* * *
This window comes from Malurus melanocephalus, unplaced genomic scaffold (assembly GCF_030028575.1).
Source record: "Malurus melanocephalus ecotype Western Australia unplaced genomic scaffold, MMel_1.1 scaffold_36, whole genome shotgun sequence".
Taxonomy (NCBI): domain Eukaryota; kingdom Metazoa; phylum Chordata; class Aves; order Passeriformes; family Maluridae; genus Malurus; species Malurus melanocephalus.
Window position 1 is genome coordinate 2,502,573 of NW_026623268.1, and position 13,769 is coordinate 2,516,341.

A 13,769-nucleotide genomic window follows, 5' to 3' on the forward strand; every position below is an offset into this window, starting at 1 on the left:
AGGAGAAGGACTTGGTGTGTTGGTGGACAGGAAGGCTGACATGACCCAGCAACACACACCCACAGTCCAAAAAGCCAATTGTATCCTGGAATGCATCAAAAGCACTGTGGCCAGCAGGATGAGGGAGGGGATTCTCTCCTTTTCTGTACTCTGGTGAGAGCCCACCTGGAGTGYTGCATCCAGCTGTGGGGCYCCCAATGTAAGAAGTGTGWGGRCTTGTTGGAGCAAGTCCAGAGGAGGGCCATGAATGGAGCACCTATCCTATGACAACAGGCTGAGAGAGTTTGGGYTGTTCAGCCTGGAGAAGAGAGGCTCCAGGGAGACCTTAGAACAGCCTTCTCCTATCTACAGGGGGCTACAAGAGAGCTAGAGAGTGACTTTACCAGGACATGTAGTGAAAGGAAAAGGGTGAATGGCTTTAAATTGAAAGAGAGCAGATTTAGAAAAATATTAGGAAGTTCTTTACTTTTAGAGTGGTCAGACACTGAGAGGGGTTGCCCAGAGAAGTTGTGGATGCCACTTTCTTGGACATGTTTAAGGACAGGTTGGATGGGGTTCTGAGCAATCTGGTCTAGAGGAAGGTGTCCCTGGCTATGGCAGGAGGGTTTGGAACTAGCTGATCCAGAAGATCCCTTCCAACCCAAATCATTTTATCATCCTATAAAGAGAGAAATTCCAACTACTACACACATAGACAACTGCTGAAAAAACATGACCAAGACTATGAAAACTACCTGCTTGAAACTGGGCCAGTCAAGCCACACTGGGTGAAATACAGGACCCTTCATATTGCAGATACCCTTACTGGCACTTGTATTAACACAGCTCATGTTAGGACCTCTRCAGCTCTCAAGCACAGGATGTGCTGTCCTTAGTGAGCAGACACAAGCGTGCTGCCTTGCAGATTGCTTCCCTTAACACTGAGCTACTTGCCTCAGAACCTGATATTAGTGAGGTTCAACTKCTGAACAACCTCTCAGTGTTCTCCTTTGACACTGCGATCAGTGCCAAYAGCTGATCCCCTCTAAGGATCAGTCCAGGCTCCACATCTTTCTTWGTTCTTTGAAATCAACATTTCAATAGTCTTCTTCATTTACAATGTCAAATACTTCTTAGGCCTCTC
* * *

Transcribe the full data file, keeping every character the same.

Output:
This window comes from Malurus melanocephalus, unplaced genomic scaffold (assembly GCF_030028575.1).
Source record: "Malurus melanocephalus ecotype Western Australia unplaced genomic scaffold, MMel_1.1 scaffold_36, whole genome shotgun sequence".
Taxonomy (NCBI): domain Eukaryota; kingdom Metazoa; phylum Chordata; class Aves; order Passeriformes; family Maluridae; genus Malurus; species Malurus melanocephalus.
Window position 1 is genome coordinate 2,502,573 of NW_026623268.1, and position 13,769 is coordinate 2,516,341.

A 13,769-nucleotide genomic window follows, 5' to 3' on the forward strand; every position below is an offset into this window, starting at 1 on the left:
AGGAGAAGGACTTGGTGTGTTGGTGGACAGGAAGGCTGACATGACCCAGCAACACACACCCACAGTCCAAAAAGCCAATTGTATCCTGGAATGCATCAAAAGCACTGTGGCCAGCAGGATGAGGGAGGGGATTCTCTCCTTTTCTGTACTCTGGTGAGAGCCCACCTGGAGTGYTGCATCCAGCTGTGGGGCYCCCAATGTAAGAAGTGTGWGGRCTTGTTGGAGCAAGTCCAGAGGAGGGCCATGAATGGAGCACCTATCCTATGACAACAGGCTGAGAGAGTTTGGGYTGTTCAGCCTGGAGAAGAGAGGCTCCAGGGAGACCTTAGAACAGCCTTCTCCTATCTACAGGGGGCTACAAGAGAGCTAGAGAGTGACTTTACCAGGACATGTAGTGAAAGGAAAAGGGTGAATGGCTTTAAATTGAAAGAGAGCAGATTTAGAAAAATATTAGGAAGTTCTTTACTTTTAGAGTGGTCAGACACTGAGAGGGGTTGCCCAGAGAAGTTGTGGATGCCACTTTCTTGGACATGTTTAAGGACAGGTTGGATGGGGTTCTGAGCAATCTGGTCTAGAGGAAGGTGTCCCTGGCTATGGCAGGAGGGTTTGGAACTAGCTGATCCAGAAGATCCCTTCCAACCCAAATCATTTTATCATCCTATAAAGAGAGAAATTCCAACTACTACACACATAGACAACTGCTGAAAAAACATGACCAAGACTATGAAAACTACCTGCTTGAAACTGGGCCAGTCAAGCCACACTGGGTGAAATACAGGACCCTTCATATTGCAGATACCCTTACTGGCACTTGTATTAACACAGCTCATGTTAGGACCTCTRCAGCTCTCAAGCACAGGATGTGCTGTCCTTAGTGAGCAGACACAAGCGTGCTGCCTTGCAGATTGCTTCCCTTAACACTGAGCTACTTGCCTCAGAACCTGATATTAGTGAGGTTCAACTKCTGAACAACCTCTCAGTGTTCTCCTTTGACACTGCGATCAGTGCCAAYAGCTGATCCCCTCTAAGGATCAGTCCAGGCTCCACATCTTTCTTWGTTCTTTGAAATCAACATTTCAATAGTCTTCTTCATTTACAATGTCAAATACTTCTTAGGCCTCTC